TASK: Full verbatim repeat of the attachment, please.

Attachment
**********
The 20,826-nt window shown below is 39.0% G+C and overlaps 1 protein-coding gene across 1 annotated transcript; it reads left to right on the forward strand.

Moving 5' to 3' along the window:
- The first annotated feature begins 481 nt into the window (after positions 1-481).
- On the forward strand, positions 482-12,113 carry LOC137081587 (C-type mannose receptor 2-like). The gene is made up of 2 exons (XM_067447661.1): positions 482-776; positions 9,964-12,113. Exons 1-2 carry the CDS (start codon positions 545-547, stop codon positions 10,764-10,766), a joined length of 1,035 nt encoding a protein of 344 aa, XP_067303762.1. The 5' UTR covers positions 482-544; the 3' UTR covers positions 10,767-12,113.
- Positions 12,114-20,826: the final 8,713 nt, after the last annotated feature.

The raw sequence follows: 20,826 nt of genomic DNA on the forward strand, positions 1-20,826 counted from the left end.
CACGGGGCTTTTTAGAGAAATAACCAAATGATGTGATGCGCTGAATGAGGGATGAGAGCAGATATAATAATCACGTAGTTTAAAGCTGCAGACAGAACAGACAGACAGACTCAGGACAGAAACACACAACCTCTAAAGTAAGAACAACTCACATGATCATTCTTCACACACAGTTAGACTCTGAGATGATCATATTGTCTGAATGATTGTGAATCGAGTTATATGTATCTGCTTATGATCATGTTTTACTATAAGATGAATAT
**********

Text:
The 20,826-nt window shown below is 39.0% G+C and overlaps 1 protein-coding gene across 1 annotated transcript; it reads left to right on the forward strand.

Moving 5' to 3' along the window:
- The first annotated feature begins 481 nt into the window (after positions 1-481).
- On the forward strand, positions 482-12,113 carry LOC137081587 (C-type mannose receptor 2-like). The gene is made up of 2 exons (XM_067447661.1): positions 482-776; positions 9,964-12,113. Exons 1-2 carry the CDS (start codon positions 545-547, stop codon positions 10,764-10,766), a joined length of 1,035 nt encoding a protein of 344 aa, XP_067303762.1. The 5' UTR covers positions 482-544; the 3' UTR covers positions 10,767-12,113.
- Positions 12,114-20,826: the final 8,713 nt, after the last annotated feature.

The raw sequence follows: 20,826 nt of genomic DNA on the forward strand, positions 1-20,826 counted from the left end.
CACGGGGCTTTTTAGAGAAATAACCAAATGATGTGATGCGCTGAATGAGGGATGAGAGCAGATATAATAATCACGTAGTTTAAAGCTGCAGACAGAACAGACAGACAGACTCAGGACAGAAACACACAACCTCTAAAGTAAGAACAACTCACATGATCATTCTTCACACACAGTTAGACTCTGAGATGATCATATTGTCTGAATGATTGTGAATCGAGTTATATGTATCTGCTTATGATCATGTTTTACTATAAGATGAATAT